"Boeingnews Now" site on Boeings internal web. Basically it said Rick Baily, vice president and deputy of Integrated Defense Advanced Systems, or IDeAs, commended the team shortly after the Phantom Work's Canard Rotor/Wing concept completed its first flight Wednesday at the U.S. Army Yuma Proving Ground in Arizona. Under joint development by Boeing and the Defense Advanced Research Projects Agency, of the DoD, the CRW incorporates a rotor designed not only to spin for vertical takeoffs
and landings but to convert into a lift-providing fixed-wing configuration for high speed cruise.

Of course Jimf747 says it can't so they'll just have to scrap the whole project, destroy the data and deny it happened.:p



xoxoxoBruce  Thursday May 25 10:54 PM

On the same track, but the family tree is branching.

Quote:
On the left in this image is an illustration of the Honeywell Defense and Space Electronic Systems Unmanned Air Vehicle prototype. The Micro Air Vehicle shown at right, is a prototype developed under a U.S. Defense Advanced Research Projects Agency Advanced Concept Technology Development contract.

The MAV was recently deployed with the U.S. Army's 25th Infantry Division in Hawaii for testing.

It has successfully demonstrated ducted fan technology that meets the FCS Class I UAV requirement for a small, back-packable UAV that provides "hover and stare" capability.
Hover and stare! Wait'll Homeland Security get hold of this.


milkfish  Saturday May 27 06:59 AM

So it's something for peering in second-storey sorority windows then?



MaggieL  Saturday May 27 11:21 AM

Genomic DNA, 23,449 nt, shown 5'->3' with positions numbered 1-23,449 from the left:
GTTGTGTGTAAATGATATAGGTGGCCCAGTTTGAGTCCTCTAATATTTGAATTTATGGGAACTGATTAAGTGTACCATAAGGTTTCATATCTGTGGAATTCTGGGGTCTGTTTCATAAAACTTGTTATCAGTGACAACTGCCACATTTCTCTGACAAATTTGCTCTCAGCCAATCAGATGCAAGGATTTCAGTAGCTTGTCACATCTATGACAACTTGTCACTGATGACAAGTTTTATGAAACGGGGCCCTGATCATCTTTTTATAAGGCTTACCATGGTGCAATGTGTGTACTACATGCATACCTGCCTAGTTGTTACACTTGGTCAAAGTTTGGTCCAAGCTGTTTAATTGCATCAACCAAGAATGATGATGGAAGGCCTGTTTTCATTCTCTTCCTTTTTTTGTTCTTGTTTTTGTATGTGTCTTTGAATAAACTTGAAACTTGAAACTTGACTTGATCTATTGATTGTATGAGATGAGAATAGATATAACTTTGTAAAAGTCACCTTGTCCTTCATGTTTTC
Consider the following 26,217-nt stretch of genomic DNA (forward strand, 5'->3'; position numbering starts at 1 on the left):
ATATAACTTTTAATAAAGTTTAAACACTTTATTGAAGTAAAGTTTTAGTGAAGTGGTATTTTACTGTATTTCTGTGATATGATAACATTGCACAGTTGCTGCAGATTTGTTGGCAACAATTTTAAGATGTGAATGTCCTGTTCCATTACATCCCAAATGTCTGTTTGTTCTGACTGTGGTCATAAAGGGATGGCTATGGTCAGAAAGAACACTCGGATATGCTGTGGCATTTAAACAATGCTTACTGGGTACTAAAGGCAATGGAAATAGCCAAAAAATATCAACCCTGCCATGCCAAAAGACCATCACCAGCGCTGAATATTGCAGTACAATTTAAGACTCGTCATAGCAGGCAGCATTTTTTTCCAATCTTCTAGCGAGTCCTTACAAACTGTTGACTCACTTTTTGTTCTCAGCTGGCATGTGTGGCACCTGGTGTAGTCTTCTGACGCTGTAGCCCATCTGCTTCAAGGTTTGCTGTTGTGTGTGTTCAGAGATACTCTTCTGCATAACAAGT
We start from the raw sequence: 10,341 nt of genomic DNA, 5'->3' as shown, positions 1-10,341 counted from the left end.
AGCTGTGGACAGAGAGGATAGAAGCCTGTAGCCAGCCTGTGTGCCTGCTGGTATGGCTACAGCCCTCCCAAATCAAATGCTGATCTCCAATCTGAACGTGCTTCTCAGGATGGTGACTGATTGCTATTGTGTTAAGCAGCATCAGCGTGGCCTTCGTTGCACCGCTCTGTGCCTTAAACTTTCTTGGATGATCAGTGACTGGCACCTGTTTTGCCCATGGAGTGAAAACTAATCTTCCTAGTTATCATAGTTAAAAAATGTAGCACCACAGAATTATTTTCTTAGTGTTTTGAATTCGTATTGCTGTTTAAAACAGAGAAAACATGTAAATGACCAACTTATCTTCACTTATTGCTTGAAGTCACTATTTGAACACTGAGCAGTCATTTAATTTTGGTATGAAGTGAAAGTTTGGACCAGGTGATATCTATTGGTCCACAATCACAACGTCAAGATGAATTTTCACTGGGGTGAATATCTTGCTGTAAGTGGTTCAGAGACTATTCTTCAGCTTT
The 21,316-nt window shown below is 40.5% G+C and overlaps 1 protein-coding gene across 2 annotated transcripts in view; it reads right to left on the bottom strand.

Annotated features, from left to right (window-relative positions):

Quote:
Originally Posted by xoxoxoBruce
Wait'll Homeland Security get hold of this.
"Wait"? :-) you don't think they have them already? Probably got four of them in this.

Actually, as flying robots go, this one's kinda big and clunky.


xoxoxoBruce  Saturday May 27 12:41 PM

Not for the military. Those teeny tiny flying robots haven't made it out of the lab because the controls are too complicated, the operation in real weather too unreliable to make them useful.
But that said.....they're coming, THEY'RE COMING....



MaggieL  Saturday May 27 01:02 PM

Quote:
Originally Posted by xoxoxoBruce
Not for the military.
Of course not. But in the hands of a pro you can use something smaller and quieter.


jaguar  Saturday May 27 02:05 PM

I always hoped that in The Future my pizza would be delivered Hiro Protagonist style, not some funny looking jet. You can get a lot of HE in two coke cans.



Undertoad  Saturday Mar 24 11:51 AM

Quote:
Originally Posted by Undertoad View Post
But eventually these things reach down to us, the little people, when they get consumerized.

"Hi, China Inn, may I help you?"

"I'd like a number 7, and an egg roll."

"OK, what is your location?"

"45 West Pine."

"No, latitude longitude."

"What?"

"Never mind, your phone sent it. Your order will be in the back yard in 90 seconds."
This is here.


GunMaster357  Saturday Mar 24 01:31 PM

Question 1) can it deliver if you move to another location?
Question 2) can it deliver to a running vehicule?

That would add a whole new dimension to the concept of drive-in... and quite a few holes in a lot of windshields, no doubt.



Undertoad  Saturday Mar 24 03:29 PM

That's a good question. In this country most tacos are eaten in moving vehicles.



footfootfoot  Saturday Mar 24 05:14 PM

D-

You'll put your eye out.



Undertoad  Sunday Apr 21 11:33 AM

Since Tacocopter never really took off, ha-ha,

This is here part deux



Gravdigr  Monday Apr 22 03:12 AM

Attachment 43761

That's probably where they got the idea.

And the funding.